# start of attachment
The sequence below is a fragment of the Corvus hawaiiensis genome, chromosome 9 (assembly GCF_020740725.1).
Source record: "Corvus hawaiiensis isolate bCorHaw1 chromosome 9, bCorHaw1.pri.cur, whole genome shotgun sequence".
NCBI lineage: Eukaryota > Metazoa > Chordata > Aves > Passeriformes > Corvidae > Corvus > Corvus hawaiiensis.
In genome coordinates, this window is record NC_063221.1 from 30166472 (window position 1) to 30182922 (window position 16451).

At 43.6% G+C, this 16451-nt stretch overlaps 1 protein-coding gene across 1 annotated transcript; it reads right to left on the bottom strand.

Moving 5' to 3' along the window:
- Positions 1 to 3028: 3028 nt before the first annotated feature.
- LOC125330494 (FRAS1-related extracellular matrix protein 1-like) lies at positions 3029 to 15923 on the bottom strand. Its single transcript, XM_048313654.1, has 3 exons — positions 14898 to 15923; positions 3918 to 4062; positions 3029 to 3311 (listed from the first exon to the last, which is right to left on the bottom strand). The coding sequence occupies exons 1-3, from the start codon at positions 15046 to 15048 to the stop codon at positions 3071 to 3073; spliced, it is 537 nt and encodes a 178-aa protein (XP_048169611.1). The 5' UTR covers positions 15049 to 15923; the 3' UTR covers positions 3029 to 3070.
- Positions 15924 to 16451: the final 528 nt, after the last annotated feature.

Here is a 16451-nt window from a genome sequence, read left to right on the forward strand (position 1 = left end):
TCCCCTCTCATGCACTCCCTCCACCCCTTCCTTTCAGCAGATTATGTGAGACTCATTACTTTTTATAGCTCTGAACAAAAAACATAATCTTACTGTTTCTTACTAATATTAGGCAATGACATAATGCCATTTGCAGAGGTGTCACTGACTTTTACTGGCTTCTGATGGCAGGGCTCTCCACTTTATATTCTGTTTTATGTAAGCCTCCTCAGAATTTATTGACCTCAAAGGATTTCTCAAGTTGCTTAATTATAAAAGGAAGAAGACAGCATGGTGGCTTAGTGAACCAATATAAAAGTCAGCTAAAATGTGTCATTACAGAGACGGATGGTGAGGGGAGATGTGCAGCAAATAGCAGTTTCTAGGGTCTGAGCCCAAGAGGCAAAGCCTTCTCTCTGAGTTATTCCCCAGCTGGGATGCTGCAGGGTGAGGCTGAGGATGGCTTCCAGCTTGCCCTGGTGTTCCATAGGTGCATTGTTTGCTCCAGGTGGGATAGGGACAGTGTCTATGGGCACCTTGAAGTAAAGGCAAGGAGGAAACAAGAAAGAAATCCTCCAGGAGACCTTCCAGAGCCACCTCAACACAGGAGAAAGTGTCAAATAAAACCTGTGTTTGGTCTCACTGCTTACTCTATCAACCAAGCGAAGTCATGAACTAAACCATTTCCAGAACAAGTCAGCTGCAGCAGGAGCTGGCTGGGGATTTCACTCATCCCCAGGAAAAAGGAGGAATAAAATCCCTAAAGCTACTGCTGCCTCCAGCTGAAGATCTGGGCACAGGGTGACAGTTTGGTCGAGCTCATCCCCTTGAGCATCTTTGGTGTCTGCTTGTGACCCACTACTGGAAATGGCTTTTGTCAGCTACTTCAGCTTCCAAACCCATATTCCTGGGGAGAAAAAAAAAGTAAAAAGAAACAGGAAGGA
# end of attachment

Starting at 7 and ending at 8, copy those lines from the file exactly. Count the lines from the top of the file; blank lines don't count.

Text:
- Positions 1 to 3028: 3028 nt before the first annotated feature.
- LOC125330494 (FRAS1-related extracellular matrix protein 1-like) lies at positions 3029 to 15923 on the bottom strand. Its single transcript, XM_048313654.1, has 3 exons — positions 14898 to 15923; positions 3918 to 4062; positions 3029 to 3311 (listed from the first exon to the last, which is right to left on the bottom strand). The coding sequence occupies exons 1-3, from the start codon at positions 15046 to 15048 to the stop codon at positions 3071 to 3073; spliced, it is 537 nt and encodes a 178-aa protein (XP_048169611.1). The 5' UTR covers positions 15049 to 15923; the 3' UTR covers positions 3029 to 3070.